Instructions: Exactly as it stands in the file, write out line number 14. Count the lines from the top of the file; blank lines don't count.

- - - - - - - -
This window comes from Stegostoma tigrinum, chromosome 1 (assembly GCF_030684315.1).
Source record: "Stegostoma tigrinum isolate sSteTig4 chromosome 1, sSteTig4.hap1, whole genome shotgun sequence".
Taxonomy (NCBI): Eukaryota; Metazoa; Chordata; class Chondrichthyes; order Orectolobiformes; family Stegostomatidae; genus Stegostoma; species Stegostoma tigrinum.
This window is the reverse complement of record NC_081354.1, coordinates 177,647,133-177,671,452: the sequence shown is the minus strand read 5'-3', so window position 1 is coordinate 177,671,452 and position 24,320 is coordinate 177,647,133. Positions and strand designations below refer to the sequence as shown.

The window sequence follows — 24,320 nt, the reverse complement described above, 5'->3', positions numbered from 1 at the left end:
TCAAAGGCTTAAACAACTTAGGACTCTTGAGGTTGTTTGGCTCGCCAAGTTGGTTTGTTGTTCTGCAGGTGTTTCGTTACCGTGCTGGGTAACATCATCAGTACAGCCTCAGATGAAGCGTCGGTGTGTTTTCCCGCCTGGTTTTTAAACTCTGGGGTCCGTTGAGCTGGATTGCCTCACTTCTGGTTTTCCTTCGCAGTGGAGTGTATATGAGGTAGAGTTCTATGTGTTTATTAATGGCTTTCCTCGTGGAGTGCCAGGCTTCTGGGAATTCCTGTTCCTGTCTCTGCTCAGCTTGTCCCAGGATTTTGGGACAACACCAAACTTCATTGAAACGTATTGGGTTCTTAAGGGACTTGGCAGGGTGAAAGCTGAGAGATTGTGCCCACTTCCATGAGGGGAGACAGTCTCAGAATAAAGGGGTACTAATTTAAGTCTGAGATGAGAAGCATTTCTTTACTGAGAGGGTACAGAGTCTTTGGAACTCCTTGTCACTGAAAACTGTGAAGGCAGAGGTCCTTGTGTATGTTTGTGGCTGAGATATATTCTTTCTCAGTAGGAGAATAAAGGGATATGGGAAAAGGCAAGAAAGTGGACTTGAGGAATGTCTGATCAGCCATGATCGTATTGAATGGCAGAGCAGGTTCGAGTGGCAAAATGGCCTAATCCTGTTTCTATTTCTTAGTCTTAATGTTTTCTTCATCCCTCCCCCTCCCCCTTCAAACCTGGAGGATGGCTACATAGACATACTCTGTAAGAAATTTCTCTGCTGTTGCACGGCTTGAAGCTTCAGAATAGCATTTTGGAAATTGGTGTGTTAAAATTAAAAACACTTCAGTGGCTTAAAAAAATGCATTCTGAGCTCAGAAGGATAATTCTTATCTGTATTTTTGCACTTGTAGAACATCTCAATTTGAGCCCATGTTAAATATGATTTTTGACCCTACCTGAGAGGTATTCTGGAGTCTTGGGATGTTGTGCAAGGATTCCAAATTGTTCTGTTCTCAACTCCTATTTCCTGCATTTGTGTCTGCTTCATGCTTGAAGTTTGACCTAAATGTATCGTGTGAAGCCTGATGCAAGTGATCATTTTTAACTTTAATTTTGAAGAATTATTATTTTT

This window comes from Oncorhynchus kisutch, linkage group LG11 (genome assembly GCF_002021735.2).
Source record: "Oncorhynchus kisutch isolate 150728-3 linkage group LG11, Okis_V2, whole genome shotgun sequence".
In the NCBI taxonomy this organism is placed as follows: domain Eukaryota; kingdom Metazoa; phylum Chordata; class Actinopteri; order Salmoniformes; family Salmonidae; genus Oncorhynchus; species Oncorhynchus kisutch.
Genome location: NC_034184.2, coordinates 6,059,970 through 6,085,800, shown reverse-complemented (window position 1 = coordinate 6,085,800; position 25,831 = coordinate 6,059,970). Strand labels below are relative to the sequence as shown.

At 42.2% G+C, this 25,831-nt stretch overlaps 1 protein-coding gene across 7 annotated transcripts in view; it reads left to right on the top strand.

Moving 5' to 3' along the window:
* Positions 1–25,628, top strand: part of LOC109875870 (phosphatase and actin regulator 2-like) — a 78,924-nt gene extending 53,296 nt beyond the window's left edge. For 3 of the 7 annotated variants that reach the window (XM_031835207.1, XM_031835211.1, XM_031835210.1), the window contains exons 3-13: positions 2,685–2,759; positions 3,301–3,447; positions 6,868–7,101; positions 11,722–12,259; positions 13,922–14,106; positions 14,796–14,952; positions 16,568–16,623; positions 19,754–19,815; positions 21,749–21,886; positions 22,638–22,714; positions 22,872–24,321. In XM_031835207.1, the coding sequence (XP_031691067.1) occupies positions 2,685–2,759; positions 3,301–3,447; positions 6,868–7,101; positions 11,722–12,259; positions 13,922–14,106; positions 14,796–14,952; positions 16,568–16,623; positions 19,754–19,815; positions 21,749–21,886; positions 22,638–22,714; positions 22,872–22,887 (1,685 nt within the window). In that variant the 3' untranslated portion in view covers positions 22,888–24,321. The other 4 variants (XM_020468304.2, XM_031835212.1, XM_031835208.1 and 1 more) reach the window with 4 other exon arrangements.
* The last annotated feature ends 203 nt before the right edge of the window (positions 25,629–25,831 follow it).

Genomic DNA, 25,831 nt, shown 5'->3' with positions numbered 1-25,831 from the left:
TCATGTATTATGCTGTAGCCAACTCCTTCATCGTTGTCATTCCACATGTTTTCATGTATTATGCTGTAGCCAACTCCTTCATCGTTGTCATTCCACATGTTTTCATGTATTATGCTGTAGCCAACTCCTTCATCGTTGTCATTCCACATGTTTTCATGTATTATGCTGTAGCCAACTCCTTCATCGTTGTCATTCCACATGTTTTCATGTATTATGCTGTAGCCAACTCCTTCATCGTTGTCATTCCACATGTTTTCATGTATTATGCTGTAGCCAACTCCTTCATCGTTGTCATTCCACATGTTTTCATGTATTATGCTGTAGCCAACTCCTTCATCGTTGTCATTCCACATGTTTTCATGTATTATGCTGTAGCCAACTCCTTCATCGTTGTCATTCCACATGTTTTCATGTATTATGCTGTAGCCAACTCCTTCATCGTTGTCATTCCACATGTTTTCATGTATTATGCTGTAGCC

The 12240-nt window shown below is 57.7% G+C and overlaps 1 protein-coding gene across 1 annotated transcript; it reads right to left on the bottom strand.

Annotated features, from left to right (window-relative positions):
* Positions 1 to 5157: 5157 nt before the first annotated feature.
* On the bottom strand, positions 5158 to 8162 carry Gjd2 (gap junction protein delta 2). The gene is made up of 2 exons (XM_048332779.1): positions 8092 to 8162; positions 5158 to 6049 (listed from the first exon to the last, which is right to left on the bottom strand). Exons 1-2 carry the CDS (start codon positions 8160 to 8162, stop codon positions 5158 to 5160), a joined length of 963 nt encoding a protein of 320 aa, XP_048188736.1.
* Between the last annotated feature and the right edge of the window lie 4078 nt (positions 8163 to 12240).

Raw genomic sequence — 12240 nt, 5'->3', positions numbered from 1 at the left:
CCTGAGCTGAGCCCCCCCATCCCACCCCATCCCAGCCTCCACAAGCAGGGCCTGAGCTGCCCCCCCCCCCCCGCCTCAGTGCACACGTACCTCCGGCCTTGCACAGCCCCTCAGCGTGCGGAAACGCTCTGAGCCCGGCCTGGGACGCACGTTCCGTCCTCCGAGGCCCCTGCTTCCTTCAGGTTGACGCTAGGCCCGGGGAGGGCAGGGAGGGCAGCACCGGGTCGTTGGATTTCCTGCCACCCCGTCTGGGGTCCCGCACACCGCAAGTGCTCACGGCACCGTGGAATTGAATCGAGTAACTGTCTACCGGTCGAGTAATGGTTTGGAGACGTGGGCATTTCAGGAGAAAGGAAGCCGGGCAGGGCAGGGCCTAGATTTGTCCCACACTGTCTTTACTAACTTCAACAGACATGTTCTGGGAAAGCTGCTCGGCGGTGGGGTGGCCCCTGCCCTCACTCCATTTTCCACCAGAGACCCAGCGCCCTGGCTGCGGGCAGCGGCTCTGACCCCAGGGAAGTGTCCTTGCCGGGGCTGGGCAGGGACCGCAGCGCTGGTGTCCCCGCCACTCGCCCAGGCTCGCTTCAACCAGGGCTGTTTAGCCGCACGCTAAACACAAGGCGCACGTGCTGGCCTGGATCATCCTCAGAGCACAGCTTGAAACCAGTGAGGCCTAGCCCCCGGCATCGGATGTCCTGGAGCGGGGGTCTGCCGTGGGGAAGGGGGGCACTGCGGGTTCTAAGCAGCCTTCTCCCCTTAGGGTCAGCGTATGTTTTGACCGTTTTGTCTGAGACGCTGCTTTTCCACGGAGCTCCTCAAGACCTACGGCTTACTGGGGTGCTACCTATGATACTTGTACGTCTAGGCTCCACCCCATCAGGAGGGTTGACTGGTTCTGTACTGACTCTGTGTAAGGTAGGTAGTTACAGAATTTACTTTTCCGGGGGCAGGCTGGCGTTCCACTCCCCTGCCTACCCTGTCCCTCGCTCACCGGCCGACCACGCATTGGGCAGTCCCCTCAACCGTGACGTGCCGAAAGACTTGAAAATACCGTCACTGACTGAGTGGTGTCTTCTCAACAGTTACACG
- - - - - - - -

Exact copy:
* The last annotated feature ends 203 nt before the right edge of the window (positions 25,629–25,831 follow it).